A cozy tent at K.Gudi Wilderness Camp.

On our safari twenty years ago, we were privileged to have the jeep entirely to ourselves, and were even pampered with packed breakfast. The drivers were patient and passionate about their job and we were fortunate to sight a leopard, Sloth Bear, herds of Gaur, elephants, Chital, packs of Dhole and several species of birds. On one of the nature walks, we spotted blood stains and claw marks up a tree: tell-tale signs of a gaur calf killed by a leopard. The elephant ride, the tour of Dodda Sampige Mara (a large champaka tree), and visits to Sri Ranganathaswamy Temple and Honnametti Estate were all enriching experiences.

Gazing at the starlit sky whilst listening to a crackling bonfire was surreal – those days, electricity in the jungle was precious, and hence the power supply was shut off at 10 pm. Although the pathways were lit by lanterns, the five-minute walk back to our tent seemed to take forever, with every little sound magnified in the eerie silence of the night, and my pounding heart being the loudest! One night, we heard huffing and woofing sounds of what seemed to be a Sloth Bear, and scooted to the nearest tent for cover, which was fortunately unoccupied. After that day, we always requested to be escorted back to the tent post dinner.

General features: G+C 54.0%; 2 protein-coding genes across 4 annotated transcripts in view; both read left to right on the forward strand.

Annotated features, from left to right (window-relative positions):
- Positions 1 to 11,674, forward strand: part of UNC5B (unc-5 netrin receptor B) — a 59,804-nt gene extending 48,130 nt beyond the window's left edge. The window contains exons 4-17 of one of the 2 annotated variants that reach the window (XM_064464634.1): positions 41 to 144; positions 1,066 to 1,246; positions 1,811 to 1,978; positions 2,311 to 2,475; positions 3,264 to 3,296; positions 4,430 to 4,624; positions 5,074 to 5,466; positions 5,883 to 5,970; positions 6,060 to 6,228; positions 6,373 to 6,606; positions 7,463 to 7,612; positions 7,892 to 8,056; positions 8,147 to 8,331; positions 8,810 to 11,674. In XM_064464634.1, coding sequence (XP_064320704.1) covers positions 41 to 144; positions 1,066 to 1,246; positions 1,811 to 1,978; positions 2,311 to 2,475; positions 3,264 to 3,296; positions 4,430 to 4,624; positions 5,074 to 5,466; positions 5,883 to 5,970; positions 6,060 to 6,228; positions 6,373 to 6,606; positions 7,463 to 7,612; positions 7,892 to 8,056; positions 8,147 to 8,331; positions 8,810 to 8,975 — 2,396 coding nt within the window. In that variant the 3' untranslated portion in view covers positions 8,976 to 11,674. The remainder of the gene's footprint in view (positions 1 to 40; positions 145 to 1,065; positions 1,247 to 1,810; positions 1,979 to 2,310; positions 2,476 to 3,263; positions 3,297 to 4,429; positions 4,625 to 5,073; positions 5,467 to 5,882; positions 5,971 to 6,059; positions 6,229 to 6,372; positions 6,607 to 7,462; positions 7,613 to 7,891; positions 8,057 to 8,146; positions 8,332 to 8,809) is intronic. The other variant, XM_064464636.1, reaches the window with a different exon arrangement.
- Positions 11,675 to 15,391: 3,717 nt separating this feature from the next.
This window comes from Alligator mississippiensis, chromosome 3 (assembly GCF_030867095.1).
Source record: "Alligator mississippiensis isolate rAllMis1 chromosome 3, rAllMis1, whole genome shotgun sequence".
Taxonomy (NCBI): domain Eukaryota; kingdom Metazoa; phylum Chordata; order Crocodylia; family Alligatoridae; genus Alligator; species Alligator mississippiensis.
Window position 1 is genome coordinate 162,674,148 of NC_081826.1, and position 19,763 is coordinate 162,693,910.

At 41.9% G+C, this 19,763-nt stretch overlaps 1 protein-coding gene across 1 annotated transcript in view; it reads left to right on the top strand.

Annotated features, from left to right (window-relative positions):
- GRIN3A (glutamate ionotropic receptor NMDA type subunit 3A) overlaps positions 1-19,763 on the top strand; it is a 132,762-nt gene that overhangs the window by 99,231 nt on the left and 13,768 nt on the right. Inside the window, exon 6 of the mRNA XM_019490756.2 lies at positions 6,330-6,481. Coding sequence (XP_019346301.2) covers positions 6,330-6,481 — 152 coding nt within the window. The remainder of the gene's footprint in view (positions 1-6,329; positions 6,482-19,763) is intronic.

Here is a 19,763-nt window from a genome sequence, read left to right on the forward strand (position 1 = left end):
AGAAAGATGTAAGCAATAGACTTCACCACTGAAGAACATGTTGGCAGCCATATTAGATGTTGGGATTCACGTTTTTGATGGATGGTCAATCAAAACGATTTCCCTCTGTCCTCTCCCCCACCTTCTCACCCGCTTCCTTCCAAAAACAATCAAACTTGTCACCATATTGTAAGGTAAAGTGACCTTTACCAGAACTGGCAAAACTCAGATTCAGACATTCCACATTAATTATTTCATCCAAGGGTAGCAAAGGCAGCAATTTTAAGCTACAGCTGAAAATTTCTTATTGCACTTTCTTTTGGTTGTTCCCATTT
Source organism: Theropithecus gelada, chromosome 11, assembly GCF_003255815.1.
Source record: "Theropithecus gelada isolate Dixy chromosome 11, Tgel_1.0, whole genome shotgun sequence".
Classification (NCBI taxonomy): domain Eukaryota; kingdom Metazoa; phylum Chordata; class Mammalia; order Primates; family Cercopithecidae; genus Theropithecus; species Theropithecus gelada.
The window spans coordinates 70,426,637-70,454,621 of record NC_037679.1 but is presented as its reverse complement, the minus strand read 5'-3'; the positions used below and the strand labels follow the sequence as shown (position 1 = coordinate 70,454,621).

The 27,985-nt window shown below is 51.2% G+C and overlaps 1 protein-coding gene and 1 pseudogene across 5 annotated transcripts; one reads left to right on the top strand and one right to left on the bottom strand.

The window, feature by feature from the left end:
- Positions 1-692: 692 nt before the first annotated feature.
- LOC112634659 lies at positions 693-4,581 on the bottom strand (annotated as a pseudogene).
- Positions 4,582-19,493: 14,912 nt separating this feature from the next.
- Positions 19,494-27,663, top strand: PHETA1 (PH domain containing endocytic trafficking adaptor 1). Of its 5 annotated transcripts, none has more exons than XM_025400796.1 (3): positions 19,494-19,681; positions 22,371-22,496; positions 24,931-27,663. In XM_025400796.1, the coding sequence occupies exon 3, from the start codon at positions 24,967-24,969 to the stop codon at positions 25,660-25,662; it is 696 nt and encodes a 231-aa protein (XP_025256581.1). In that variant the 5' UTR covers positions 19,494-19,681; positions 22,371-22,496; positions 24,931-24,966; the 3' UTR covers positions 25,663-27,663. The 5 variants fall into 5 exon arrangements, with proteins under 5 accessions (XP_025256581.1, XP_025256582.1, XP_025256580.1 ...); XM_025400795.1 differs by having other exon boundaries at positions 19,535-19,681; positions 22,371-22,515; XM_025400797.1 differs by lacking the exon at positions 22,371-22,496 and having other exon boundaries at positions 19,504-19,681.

Cut to 2020, with rustic tents, towering log huts, salubrious weather, crisp mountain air, a tranquil lake, and plenty of birdsong – time had stood still! The serenity of the camp, the hospitality of the staff, the sumptuous buffet, and the timeliness of all the activities – nothing had changed one bit. There are several improvements that have been incorporated over the years to enhance the experience: uninterrupted power supply, hot water for bathing, and well-stocked essentials in the rooms, to name a few.

A log hut, standing tall.